“You have already been freed from slavery to the elemental spirits of the universe to become children of God.” Eugene M. Boring

Galatians 4: 1– 11

The στoιχεȋα τoȗ κóσμoυ (stoicheia tou kosmou) are the elemental spirits of the universe that oppress all humanity, the enslaving conditions of human existence as such (see on Rom 8: 38– 39; 1 Cor 15: 20; Phil 2: 5– 11). By saying “we” (4: 3), Paul includes himself. The evil powers had commandeered God’s good law, just as they had taken control of God’s good creation. All human beings, whether Jew or Gentile, were under the same oppressive slavery. God’s sending forth Christ “in the fullness of time” is a matter of God’s apocalyptic timetable, set by God himself in the divine plan for salvation history. It is not a matter of God waiting for, or preparing, good historical conditions (Roman roads, widespread Greek language, etc.) as preparation for the Christian mission. The saving event is thought of in apocalyptic terms: enslaved humanity, God’s liberating act in the Christ event. As in Philippians 2: 5– 11 the preexistent Christ enters into the limitations of human existence in order to allow the divine act of liberation, so here Christ enters into the human situation by being born under the law. The divine invasion from the transcendent world is an act of apocalyptic liberation. Former slaves are now free; no longer slaves, they are adopted as sons (υἱoí, huioi, “children” in the NRSV’s gender-inclusive language). In the power of the Spirit, they address God with the intimate, family language of “Abba.” As in 3: 1– 5, Paul appeals to the Galatians’ corporate experience of the Spirit as proof that they already fully belong to God’s people without complying with the additional prescriptions of biblical law made by the teachers’ talk of angels. The rival missionaries “want to exclude you,” that is, they do not become like the Galatians, but maintain their “professional distance,” impressing the Galatians with their credentials, while Paul numbered himself among his converts as a brother and fellow disciple within the community of faith where such distinctions have been abolished (3: 27– 28). “I am again in the pain of childbirth” (4: 19) reveals Paul’s pastoral heart. He is not the self-centered, authoritarian, distant figure he is sometimes made out to be. Despite his sharp critique of them, he loves them with a mother’s heart. As he once labored to give them birth, the present crisis is a renewal of labor pains, and he must now “reconvert” them, with all the pain and labor involved.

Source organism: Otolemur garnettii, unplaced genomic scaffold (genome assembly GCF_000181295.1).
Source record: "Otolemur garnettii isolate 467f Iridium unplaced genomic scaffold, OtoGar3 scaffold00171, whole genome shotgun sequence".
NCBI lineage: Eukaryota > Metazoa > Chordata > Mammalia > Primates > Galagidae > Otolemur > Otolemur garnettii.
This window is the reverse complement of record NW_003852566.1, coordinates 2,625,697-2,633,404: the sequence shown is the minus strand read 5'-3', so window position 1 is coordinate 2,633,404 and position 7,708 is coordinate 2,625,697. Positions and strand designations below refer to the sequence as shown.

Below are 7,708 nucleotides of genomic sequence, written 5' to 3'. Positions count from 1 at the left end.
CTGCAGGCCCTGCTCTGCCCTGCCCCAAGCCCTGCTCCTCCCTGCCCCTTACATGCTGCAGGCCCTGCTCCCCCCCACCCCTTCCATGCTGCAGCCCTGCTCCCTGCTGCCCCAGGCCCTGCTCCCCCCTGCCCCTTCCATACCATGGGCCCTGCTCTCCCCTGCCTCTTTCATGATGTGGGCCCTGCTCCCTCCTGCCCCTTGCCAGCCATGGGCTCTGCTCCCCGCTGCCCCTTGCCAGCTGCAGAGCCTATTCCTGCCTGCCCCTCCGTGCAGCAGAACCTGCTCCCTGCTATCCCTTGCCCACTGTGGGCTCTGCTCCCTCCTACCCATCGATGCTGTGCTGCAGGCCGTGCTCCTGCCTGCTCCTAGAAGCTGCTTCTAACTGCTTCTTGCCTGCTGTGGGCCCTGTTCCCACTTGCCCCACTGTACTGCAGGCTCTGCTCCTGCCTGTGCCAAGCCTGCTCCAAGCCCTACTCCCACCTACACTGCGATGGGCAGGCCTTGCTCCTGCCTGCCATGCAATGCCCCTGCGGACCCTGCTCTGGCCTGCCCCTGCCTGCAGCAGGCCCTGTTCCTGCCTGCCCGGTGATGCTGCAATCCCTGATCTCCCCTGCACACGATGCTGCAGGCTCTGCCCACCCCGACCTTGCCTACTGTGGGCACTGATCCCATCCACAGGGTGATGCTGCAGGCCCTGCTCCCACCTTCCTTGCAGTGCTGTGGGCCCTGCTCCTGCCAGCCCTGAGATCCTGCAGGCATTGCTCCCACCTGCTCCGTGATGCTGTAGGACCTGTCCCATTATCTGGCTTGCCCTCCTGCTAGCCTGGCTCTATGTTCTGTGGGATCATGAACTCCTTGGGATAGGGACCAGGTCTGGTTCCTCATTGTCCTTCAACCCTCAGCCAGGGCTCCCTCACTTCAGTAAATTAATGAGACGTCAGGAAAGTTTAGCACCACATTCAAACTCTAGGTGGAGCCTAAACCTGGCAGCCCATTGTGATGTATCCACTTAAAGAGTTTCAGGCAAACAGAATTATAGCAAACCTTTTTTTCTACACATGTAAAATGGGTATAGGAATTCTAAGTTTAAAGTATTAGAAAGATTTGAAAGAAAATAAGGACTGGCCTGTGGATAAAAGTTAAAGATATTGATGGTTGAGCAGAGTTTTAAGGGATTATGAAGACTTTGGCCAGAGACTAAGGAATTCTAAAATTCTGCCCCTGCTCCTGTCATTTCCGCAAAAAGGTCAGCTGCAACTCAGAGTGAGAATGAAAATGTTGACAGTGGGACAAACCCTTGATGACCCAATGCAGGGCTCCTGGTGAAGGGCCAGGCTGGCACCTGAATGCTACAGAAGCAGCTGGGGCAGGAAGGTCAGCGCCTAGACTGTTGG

An Introduction to the New Testament: History, Literature, Theology Eugene M. Boring, Westminster John Knox Press. Kindle Edition (Kindle Locations 583-9610).

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